Annett M. 2004. Hand preference observed in large healthy samples: Classification, norms and interpretations of increased non-right-handedness by the right shift theory. Br J Psychol 95:339-53. [PubMed] [CrossRef]
Chapman JA, Henneberg M. 1999. Switching the handedness of adults: results of 10 weeks training of the non-dominant hand, Perspectives in Human Biology 4(1):211-17.
Doyen A-L, Dufour T, Caroff X, Cherfouh A, Carlier M. 2008. Hand preference and hand performance: Cross-sectional developmental trends and family resemblance in degree of laterality. Laterality 13(2):179-97. [Web of Science] [PubMed]
Gonzalez CL, Ganel T, Goodale MA. 2006. Hemispheric specialization for the visual control of action is independent of handedness. J Neurophysiol 95:3496-501. doi:10.1152/jn.01187.2005. [CrossRef] [PubMed]
Kim Yong-Kyu. 2009. Handbook of behavior genetics. New York: Springer Science and Business Media.
Klöppel S, Vongerichten A, van Eimeren T, Frackowiak RSJ, Siebner HR. 2007. Can left-landedness be switched? Insights from an early switch of handwriting. J Neurosci 27(29):7847-53. [Web of Science] [CrossRef] [PubMed]
Króliczak G, Piper BJ, Frey SH. 2011. Atypical lateralization of language predicts cerebral asymmetries in parietal gesture representations. Neuropsychologia 49:1698-702. [CrossRef] [Web of Science] [PubMed]
Teixeira LA. 2000. Categories of manual asymmetry and their variation with advancing age. Cortex 44(6):707-16. doi:10.1016/j. cortex.2006.10.002 Vuoksimaa E, Koskenvuo M, Rose RJ, Kaprio J. 2009. Origins of handedness: A nationwide study of 30 161 adults. Neuropsychologia 47:1294 -301. [Web of Science] [CrossRef]
Walker I, Henneberg M. 2007. Writing with non-dominant hand: cross-handedness trainability in adult individuals. [PubMed]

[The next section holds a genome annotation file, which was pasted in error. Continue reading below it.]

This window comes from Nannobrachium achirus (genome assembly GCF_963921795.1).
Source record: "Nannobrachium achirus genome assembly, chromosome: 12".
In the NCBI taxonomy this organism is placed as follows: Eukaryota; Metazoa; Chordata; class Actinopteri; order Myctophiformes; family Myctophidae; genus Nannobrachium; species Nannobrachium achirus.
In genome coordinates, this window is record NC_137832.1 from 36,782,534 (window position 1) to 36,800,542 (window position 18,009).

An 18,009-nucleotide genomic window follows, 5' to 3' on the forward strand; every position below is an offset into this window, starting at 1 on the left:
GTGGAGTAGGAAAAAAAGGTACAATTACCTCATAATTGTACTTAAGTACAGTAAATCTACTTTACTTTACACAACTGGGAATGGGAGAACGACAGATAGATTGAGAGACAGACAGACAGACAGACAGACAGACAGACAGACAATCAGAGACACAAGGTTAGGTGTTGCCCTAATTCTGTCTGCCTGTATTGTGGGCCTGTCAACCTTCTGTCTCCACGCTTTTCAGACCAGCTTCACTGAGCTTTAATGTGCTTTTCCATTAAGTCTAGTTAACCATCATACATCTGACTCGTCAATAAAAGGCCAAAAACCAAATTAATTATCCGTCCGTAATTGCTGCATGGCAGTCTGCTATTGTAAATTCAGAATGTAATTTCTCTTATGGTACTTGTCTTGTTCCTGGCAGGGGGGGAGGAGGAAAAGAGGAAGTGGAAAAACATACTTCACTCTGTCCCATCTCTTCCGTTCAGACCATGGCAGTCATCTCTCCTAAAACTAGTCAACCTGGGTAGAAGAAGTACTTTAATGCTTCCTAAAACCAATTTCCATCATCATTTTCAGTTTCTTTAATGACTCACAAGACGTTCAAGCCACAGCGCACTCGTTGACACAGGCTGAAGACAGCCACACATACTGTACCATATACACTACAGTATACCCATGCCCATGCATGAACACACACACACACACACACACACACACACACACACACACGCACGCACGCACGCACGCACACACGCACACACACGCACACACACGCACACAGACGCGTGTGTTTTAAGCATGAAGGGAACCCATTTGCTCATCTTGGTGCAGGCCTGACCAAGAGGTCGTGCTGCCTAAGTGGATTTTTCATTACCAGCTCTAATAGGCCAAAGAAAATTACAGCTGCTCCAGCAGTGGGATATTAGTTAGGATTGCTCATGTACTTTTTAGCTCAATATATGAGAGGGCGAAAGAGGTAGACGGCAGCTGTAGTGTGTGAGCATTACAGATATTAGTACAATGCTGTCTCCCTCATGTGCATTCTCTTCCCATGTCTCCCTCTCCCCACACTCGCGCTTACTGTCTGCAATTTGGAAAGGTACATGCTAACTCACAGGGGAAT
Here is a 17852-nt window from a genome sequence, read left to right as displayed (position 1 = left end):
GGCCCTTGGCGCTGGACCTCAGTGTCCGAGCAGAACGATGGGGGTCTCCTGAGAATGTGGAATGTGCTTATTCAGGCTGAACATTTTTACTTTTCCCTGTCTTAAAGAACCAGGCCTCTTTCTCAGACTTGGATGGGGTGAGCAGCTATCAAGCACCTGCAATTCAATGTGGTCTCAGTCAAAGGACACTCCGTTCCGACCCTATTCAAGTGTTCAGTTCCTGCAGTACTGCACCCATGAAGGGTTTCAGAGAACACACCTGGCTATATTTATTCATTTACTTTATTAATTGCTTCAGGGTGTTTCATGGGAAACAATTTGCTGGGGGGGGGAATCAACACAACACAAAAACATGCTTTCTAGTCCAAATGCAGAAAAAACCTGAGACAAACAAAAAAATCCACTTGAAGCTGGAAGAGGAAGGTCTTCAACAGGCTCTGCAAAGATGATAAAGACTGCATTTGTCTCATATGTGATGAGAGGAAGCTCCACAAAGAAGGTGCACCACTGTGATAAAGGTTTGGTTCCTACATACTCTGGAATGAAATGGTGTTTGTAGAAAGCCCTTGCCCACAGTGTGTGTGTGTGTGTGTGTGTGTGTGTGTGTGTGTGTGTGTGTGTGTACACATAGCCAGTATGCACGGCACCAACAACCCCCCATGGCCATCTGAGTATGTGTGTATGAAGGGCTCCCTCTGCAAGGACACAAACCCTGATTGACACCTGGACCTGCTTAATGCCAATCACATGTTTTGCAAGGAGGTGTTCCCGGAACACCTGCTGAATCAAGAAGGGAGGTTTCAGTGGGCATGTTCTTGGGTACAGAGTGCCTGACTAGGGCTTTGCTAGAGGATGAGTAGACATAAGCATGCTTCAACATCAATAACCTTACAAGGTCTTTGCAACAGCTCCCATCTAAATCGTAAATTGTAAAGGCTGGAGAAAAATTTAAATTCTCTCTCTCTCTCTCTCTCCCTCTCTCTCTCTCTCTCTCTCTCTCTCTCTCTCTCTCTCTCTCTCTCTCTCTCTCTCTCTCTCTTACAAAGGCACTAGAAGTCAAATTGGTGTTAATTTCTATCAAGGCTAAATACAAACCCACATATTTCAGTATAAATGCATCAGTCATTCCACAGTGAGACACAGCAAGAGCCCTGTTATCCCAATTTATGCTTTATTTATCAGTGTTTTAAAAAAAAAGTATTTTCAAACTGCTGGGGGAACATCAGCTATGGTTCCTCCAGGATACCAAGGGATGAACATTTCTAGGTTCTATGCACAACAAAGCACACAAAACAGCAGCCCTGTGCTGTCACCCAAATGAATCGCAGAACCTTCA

Volume 77 (2014)
Volume 76 (2013)
Volume 74 (2011)
Volume 73 (2010)
Volume 72 (2009)
Volume 71 (2008)
Volume 70 (2007)
Most Downloaded Articles
- Fat pattern of athlete and non-athlete girls during puberty by Pápai, Julia/ Tróznai, Zsófia/ Szabó, Tamás and Szabó, Attila
- Globalization and children’s diets: The case of Maya of Mexico and Central America by Bogin, Barry/ Azcorra, Hugo/ Wilson, Hannah J/ Vázquez-Vázquez, Adriana/ Avila-Escalante, María Luisa/ Castillo-Burguete, Maria Teresa/ Varela-Silva, Inês and Dickinson, Federico
- Obesity - a natural consequence of human evolution by Henneberg, Maciej and Grantham, James
- Age-related variability in buccal dental-microwear in Middle and Upper Pleistocene human populations by Pérez, Beatriz/ Romero, Alejandro and Pérez-Pérez, Alejandro
- Association of FTO gene with obesity in Polish schoolchildren by Sitek, Aneta/ Rosset, Iwona/ Strapagiel, Dominik/ Majewska, Małgorzata/ Ostrowska-Nawarycz, Lidia and Żądzińska, Elżbieta
Writing with non-dominant hand: left-handers perform better with the right hand than right handers with the left
1Biological Anthropology and Comparative Anatomy Unit, School of Medical Sciences, University of Adelaide, Australia
This content is open access.
Citation Information: Anthropological Review. Volume 75, Issue 2, Pages 129–136, ISSN (Online) 2083-4594, ISSN (Print) 1898-6773, DOI: 10.2478/v10044-012-0012-4, February 2013
- Published Online:
Adult volunteers (7 females, 7 males) aged between 19 and 51 years, 7 right-handers and 7 left-handers, were asked to complete re-training writing tasks by using their non-dominant hand over 10 consecutive days. It is possible for adults to learn quickly to write legibly with their non-dominant hand. Left handers have a higher legibility score initially although right-handers improved with training more than left-handers. Individual’s performance was unrelated to age and sex in the small sample studied.